The Pope’s new book, Infancy Narratives, was released on November 21. The day’s headline of the Daily Mail? “Killjoy Pope crushes Christmas nativity traditions: New Jesus book reveals there were no donkeys beside crib, no lowing oxen and definitely no carols.” CNN’s online story followed suit. The New York Daily News repeated the claim about the animals, adding not that the pope agreed with some historians on an earlier dating of the birth of Christ but that “the Christian calendar has Jesus’ birth year wrong, Pope Benedict XVI claims in a new book.”
But those who have read Pope Benedict at length know that such conclusions would be uncharacteristic of his thought. Had they even held the book? My curiosity was particularly stirred when I noticed the following quotation in the Time story, which they apparently took from the Telegraph (U.K.) rather than from the book: “No one will give up the oxen and the donkey in their [sic] Nativity scenes.”
Any book editor worth his or her salt would notice the obvious pronoun disagreement. “No way is that in the English edition,” I thought. In comparing the stories, I noticed that the Daily Mail and others instead rendered the quotation: “No nativity scene will give up its ox and donkey.” In the book, the sentence in question seems to be on page 69: “No presentation of the crib is complete without the ox and the ass.” This is different from both representations. Which was it? I sought to find out for myself. Random House confirmed via email that neither of the first two quotations listed is in the book; rather they are poor translations from the Italian. Not only have they misquoted the book, perhaps hastily translating the work from Italian, but these unofficial quotations have circulated among multiple publications—secular and religious.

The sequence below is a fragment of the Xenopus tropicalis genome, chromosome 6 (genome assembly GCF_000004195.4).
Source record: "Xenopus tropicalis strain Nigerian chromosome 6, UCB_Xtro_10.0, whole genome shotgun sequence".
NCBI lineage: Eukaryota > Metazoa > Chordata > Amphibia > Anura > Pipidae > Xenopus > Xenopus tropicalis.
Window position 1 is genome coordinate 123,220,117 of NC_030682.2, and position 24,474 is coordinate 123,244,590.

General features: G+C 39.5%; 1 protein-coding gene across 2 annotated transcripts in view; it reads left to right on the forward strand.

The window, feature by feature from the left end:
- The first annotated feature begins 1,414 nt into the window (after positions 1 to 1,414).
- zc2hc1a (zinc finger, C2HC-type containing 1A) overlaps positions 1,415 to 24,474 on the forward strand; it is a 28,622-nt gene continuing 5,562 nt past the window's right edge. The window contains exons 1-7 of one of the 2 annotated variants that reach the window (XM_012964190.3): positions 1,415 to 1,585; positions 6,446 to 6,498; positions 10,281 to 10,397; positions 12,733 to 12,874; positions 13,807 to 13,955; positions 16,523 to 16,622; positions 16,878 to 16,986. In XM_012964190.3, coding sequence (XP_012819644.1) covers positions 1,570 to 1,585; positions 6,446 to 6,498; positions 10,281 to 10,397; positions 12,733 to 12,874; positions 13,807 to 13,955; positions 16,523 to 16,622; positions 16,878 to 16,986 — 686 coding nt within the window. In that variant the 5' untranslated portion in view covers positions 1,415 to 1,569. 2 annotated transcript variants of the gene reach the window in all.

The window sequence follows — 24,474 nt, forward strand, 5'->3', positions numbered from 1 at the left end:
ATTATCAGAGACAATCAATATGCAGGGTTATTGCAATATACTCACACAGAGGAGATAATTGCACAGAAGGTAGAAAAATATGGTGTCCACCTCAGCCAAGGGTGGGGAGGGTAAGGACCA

Likely a select few misread the sense of the pope’s text and informed the journalistic community, who then informed the world how they misread the text. A Reuters story published Wednesday helped clarify things a bit. An excellent headline—“Read all about it: Pope has not cancelled Christmas”—should help this necessary corrective analysis gain exposure. Nonetheless, there remains much to clean up.
Back to that Daily Mail headline: “. . . no donkeys beside crib, no lowing oxen and definitely no carols.” Let’s have a look.
First of all, what did the pope actually say about the nativity scene animals? He wrote, “The manger, as we have seen, indicates animals, who come to it for their food. In the Gospel there is no reference to animals at this point. But prayerful reflection, reading Old and New Testaments in light of one another, filled this lacuna at a very early stage by pointing to Isaiah 1:3: ‘The ox knows its owner, and the ass its master’s crib; but Israel does not know, my people does not understand.’”